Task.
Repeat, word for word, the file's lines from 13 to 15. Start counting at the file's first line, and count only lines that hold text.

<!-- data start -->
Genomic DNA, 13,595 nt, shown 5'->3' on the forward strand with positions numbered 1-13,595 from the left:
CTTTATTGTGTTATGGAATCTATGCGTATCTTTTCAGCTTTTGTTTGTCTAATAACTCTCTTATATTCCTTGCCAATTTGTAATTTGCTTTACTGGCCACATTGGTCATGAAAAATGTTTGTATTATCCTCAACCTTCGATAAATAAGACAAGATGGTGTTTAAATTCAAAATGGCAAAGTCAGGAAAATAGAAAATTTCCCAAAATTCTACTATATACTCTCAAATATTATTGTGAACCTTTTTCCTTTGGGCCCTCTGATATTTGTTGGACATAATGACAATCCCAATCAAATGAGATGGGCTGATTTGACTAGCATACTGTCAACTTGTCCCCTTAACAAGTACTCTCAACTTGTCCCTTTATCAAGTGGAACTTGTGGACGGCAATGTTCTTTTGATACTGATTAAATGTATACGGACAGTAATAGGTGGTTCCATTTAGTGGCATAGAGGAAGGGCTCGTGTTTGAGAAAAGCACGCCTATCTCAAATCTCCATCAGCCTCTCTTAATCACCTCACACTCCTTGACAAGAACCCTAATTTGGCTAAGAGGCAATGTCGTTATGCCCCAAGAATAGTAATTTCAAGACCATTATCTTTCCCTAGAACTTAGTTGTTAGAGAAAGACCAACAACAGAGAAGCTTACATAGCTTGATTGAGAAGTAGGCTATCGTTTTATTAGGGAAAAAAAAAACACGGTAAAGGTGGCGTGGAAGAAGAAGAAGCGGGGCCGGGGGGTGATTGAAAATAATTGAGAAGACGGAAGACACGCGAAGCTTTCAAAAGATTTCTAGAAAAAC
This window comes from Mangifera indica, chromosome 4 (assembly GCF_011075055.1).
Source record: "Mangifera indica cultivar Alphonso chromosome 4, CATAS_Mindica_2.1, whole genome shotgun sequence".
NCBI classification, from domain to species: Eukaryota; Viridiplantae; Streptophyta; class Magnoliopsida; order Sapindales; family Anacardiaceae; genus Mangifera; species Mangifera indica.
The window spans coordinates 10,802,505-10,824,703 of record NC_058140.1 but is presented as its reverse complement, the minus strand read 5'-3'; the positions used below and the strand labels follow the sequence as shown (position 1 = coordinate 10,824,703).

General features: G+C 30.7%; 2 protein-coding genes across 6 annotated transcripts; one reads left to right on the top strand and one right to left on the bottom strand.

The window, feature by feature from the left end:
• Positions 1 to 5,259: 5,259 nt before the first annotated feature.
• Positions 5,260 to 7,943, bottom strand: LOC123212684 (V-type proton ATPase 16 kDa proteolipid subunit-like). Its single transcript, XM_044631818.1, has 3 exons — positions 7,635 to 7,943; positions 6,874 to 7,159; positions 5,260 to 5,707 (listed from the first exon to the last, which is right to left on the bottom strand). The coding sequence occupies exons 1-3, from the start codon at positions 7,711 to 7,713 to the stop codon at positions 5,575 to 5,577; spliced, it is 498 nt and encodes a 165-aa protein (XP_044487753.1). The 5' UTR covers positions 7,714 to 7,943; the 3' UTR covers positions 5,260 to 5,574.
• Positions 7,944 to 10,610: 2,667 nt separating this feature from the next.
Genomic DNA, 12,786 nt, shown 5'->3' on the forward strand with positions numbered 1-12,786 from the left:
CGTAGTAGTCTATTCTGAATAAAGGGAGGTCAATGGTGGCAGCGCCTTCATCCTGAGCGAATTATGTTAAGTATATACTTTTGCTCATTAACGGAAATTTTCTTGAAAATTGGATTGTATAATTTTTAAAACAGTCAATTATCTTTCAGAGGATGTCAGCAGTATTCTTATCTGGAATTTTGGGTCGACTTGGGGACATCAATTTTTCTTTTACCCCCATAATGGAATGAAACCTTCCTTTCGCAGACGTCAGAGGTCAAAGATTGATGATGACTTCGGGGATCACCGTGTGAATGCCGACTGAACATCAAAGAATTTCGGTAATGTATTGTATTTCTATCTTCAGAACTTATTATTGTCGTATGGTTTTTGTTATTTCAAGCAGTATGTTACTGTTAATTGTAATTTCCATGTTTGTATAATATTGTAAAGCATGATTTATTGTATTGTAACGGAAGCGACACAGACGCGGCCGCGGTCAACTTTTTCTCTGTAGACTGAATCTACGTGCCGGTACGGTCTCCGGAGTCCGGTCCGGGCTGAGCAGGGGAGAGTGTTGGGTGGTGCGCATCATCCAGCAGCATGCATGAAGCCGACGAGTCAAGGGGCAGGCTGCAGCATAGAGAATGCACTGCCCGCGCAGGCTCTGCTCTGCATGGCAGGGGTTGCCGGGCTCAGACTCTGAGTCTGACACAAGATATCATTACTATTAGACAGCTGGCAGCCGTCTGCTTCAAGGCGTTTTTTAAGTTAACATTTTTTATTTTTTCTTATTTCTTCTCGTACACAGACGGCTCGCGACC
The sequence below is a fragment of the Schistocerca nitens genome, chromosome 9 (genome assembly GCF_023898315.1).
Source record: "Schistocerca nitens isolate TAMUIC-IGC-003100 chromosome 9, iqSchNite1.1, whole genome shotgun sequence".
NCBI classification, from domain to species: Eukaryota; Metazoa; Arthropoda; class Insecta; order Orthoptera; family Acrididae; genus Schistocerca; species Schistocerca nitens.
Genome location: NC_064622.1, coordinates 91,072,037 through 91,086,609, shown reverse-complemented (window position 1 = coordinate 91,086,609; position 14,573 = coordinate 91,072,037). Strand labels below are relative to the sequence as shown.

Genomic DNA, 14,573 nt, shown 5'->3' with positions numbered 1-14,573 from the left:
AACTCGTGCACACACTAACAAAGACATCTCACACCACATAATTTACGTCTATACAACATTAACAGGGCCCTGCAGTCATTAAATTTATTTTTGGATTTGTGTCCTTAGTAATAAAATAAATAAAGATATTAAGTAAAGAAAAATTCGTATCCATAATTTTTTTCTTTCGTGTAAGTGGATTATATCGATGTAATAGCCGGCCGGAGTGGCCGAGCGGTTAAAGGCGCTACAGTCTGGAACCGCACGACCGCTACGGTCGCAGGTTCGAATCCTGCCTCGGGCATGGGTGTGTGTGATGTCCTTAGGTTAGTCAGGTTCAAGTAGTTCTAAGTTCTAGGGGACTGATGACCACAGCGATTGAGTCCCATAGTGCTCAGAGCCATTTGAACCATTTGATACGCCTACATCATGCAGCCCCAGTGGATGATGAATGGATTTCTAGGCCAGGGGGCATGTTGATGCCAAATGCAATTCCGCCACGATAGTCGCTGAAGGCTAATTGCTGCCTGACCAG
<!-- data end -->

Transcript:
CGTAGTAGTCTATTCTGAATAAAGGGAGGTCAATGGTGGCAGCGCCTTCATCCTGAGCGAATTATGTTAAGTATATACTTTTGCTCATTAACGGAAATTTTCTTGAAAATTGGATTGTATAATTTTTAAAACAGTCAATTATCTTTCAGAGGATGTCAGCAGTATTCTTATCTGGAATTTTGGGTCGACTTGGGGACATCAATTTTTCTTTTACCCCCATAATGGAATGAAACCTTCCTTTCGCAGACGTCAGAGGTCAAAGATTGATGATGACTTCGGGGATCACCGTGTGAATGCCGACTGAACATCAAAGAATTTCGGTAATGTATTGTATTTCTATCTTCAGAACTTATTATTGTCGTATGGTTTTTGTTATTTCAAGCAGTATGTTACTGTTAATTGTAATTTCCATGTTTGTATAATATTGTAAAGCATGATTTATTGTATTGTAACGGAAGCGACACAGACGCGGCCGCGGTCAACTTTTTCTCTGTAGACTGAATCTACGTGCCGGTACGGTCTCCGGAGTCCGGTCCGGGCTGAGCAGGGGAGAGTGTTGGGTGGTGCGCATCATCCAGCAGCATGCATGAAGCCGACGAGTCAAGGGGCAGGCTGCAGCATAGAGAATGCACTGCCCGCGCAGGCTCTGCTCTGCATGGCAGGGGTTGCCGGGCTCAGACTCTGAGTCTGACACAAGATATCATTACTATTAGACAGCTGGCAGCCGTCTGCTTCAAGGCGTTTTTTAAGTTAACATTTTTTATTTTTTCTTATTTCTTCTCGTACACAGACGGCTCGCGACC
The sequence below is a fragment of the Schistocerca nitens genome, chromosome 9 (genome assembly GCF_023898315.1).
Source record: "Schistocerca nitens isolate TAMUIC-IGC-003100 chromosome 9, iqSchNite1.1, whole genome shotgun sequence".